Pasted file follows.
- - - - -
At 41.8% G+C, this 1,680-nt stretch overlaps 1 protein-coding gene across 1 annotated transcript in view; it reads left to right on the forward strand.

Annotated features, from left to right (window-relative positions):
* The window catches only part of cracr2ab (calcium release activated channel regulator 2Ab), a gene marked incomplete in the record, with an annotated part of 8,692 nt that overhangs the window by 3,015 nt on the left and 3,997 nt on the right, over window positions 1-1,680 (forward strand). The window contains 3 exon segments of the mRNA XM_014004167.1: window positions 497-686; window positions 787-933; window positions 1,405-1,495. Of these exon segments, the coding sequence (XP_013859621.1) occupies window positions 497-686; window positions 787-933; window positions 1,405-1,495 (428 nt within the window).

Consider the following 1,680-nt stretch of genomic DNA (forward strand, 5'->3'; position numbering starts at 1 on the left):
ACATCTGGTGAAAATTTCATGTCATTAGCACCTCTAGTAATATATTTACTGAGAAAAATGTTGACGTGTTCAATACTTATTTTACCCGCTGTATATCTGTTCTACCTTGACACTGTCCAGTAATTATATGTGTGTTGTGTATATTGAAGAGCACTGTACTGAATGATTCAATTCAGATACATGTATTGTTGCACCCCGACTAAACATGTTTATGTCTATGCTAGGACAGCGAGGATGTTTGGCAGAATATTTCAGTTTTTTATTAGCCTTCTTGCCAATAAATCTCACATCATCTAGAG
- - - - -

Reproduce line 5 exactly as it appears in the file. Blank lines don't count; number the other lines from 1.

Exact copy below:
ACATCTGGTGAAAATTTCATGTCATTAGCACCTCTAGTAATATATTTACTGAGAAAAATGTTGACGTGTTCAATACTTATTTTACCCGCTGTATATCTGTTCTACCTTGACACTGTCCAGTAATTATATGTGTGTTGTGTATATTGAAGAGCACTGTACTGAATGATTCAATTCAGATACATGTATTGTTGCACCCCGACTAAACATGTTTATGTCTATGCTAGGACAGCGAGGATGTTTGGCAGAATATTTCAGTTTTTTATTAGCCTTCTTGCCAATAAATCTCACATCATCTAGAG